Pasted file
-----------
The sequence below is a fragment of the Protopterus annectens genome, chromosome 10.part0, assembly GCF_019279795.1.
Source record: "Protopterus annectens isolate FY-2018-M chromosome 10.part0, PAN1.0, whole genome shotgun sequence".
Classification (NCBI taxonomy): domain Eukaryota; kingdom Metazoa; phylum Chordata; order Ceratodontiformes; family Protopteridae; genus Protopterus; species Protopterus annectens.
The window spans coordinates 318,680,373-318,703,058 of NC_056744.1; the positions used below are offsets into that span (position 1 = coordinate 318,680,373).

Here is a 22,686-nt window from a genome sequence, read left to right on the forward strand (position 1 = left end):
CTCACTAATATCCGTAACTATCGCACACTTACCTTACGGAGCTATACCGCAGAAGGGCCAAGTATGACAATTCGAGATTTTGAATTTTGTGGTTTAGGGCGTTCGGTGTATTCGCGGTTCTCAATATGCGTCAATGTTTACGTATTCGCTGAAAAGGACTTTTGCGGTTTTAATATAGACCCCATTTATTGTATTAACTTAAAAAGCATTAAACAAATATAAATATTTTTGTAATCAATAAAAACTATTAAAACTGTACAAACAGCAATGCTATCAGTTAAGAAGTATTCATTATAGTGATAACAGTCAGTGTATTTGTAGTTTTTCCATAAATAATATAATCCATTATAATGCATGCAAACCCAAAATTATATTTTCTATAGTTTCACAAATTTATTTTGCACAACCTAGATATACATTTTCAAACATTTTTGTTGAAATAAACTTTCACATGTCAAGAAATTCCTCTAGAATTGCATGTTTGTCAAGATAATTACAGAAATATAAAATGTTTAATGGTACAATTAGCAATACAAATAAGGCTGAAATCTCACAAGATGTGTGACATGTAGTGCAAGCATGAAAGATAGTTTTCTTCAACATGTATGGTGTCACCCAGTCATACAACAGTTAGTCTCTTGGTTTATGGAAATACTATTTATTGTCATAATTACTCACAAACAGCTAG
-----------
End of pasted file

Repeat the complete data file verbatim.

The sequence below is a fragment of the Protopterus annectens genome, chromosome 10.part0, assembly GCF_019279795.1.
Source record: "Protopterus annectens isolate FY-2018-M chromosome 10.part0, PAN1.0, whole genome shotgun sequence".
Classification (NCBI taxonomy): domain Eukaryota; kingdom Metazoa; phylum Chordata; order Ceratodontiformes; family Protopteridae; genus Protopterus; species Protopterus annectens.
The window spans coordinates 318,680,373-318,703,058 of NC_056744.1; the positions used below are offsets into that span (position 1 = coordinate 318,680,373).

Here is a 22,686-nt window from a genome sequence, read left to right on the forward strand (position 1 = left end):
CTCACTAATATCCGTAACTATCGCACACTTACCTTACGGAGCTATACCGCAGAAGGGCCAAGTATGACAATTCGAGATTTTGAATTTTGTGGTTTAGGGCGTTCGGTGTATTCGCGGTTCTCAATATGCGTCAATGTTTACGTATTCGCTGAAAAGGACTTTTGCGGTTTTAATATAGACCCCATTTATTGTATTAACTTAAAAAGCATTAAACAAATATAAATATTTTTGTAATCAATAAAAACTATTAAAACTGTACAAACAGCAATGCTATCAGTTAAGAAGTATTCATTATAGTGATAACAGTCAGTGTATTTGTAGTTTTTCCATAAATAATATAATCCATTATAATGCATGCAAACCCAAAATTATATTTTCTATAGTTTCACAAATTTATTTTGCACAACCTAGATATACATTTTCAAACATTTTTGTTGAAATAAACTTTCACATGTCAAGAAATTCCTCTAGAATTGCATGTTTGTCAAGATAATTACAGAAATATAAAATGTTTAATGGTACAATTAGCAATACAAATAAGGCTGAAATCTCACAAGATGTGTGACATGTAGTGCAAGCATGAAAGATAGTTTTCTTCAACATGTATGGTGTCACCCAGTCATACAACAGTTAGTCTCTTGGTTTATGGAAATACTATTTATTGTCATAATTACTCACAAACAGCTAG